By three methods we may learn wisdom: First, by reflection, which is noblest; Second, by imitation, which is easiest; and third by experience, which is the bitterest Confucius
My son, who is a musician and I had a conversation about discrimination the other day, This conversation happened because one of the other older musicians, who participate in the open mike program that my son goes to, started to talk about his experiences when he first came to Canada in the mid-1950's.
Two other people, one a man and one a woman, joined in the conversation and talked about how they were made fun of because of their accents when they arrived at school. The intolerance continued for both until they graduated from their school in the early 60's.
My son, had a different experience as he went to school in the mid-80's. He said that he did not notice any discrimination or racism in his school. I am sure it was there, but I also believe that by the 80's Canada was a more tolerant and open society.
Both my grandparents on my mothers and fathers side were immigrants to Canada. My grandfather on my mother's side was born in Romania and came to Canada when he was 14, my grandmother on my mother's side was also born in Romania and came to Canada via the United States when she was 5. My father's parents were both born in the United States.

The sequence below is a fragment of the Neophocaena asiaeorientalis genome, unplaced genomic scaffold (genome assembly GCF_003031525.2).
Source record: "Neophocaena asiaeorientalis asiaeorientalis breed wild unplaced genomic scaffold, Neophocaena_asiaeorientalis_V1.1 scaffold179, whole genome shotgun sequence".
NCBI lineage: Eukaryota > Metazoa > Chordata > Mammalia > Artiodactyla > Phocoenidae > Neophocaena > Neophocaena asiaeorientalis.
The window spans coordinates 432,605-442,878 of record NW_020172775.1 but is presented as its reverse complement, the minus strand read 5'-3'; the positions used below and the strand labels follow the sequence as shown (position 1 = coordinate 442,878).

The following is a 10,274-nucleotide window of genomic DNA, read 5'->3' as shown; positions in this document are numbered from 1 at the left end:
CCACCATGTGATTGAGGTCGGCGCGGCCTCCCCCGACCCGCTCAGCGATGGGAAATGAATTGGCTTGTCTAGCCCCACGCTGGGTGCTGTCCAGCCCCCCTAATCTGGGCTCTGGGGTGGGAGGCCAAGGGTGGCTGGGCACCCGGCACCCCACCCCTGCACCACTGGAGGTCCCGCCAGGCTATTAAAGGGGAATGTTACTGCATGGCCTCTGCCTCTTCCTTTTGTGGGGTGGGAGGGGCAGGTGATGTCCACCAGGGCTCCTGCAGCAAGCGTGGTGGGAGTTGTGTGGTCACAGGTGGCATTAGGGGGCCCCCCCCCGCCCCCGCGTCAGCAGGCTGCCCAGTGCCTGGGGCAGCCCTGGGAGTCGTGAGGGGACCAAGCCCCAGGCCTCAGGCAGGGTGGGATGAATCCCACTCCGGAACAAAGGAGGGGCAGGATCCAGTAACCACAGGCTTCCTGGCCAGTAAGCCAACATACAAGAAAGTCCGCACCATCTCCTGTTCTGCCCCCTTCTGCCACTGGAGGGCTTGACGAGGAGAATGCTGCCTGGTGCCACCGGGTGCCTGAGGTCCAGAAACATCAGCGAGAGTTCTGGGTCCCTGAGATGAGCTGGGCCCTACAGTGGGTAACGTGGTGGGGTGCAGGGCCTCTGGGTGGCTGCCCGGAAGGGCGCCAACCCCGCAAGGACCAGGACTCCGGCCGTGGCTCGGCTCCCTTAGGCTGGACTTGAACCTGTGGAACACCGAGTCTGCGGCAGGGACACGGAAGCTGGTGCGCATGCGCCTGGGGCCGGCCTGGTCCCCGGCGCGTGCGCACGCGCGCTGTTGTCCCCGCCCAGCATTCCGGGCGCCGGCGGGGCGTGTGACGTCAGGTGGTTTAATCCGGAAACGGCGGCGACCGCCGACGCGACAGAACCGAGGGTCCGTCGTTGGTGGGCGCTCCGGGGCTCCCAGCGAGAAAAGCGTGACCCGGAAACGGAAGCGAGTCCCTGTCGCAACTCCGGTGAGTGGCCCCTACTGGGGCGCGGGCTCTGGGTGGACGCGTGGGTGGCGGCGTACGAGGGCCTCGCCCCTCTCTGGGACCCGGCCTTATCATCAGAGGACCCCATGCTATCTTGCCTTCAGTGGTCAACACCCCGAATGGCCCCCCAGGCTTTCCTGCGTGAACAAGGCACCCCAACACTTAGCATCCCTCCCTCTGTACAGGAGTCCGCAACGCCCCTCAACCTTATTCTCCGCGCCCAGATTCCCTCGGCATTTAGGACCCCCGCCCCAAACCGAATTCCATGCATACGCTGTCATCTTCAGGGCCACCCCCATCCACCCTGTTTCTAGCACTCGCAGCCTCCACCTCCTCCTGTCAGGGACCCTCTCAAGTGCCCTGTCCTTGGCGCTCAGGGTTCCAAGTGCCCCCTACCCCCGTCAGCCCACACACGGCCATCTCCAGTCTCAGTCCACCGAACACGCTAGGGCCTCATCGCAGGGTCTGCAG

I remember my mum's cousins having accents but did not think too much of this as in my family, as in most families, people are accepted as they are. A few years ago I learned that when my mother went to high school in Regina from her hometown, she was made fun of because of her accent. So she made up her mind to lose the accent and to not speak Romanian again outside of her home. When she married in the mid 40's she refused to speak Romanian in her own home. My brothers and I lost the opportunity to learn a language other than English or French. When we were growing up and elder aunts and uncles came over, everyone spoke English. I was not aware it was because of my mum's rule that in her home you only spoke English. The discrimination felt by my mum and her family was real, it was hurtful, and it had lasting effects, but they still loved this country and were proud they were Canadians.
So the discrimination that my mum felt when she left the small community of like-minded speakers, and the discrimination she and other immigrants to Canada felt in the 40's continued in the 50's and continued to exist into the early 60's.
In the 60's Pierre Elliott Trudeau, (one of our Prime Ministers--his son is our current Prime Minister) started to help Canadians reflect on, and accept the fact we were a multicultural nation, and that we as a country should embrace and celebrate this idea. Through his policies of Multiculturalism, Canada changed. This change was not quick and it was not easy for some Canadians, but Canada over time became a more tolerant country.
Canada today is internationally recognised for its understanding and acceptance of peoples from other countries and cultures. The majority of Canadians today, I believe, understand that we should accept people for who they are, rather than the colour of their skin, their religion, or their accent.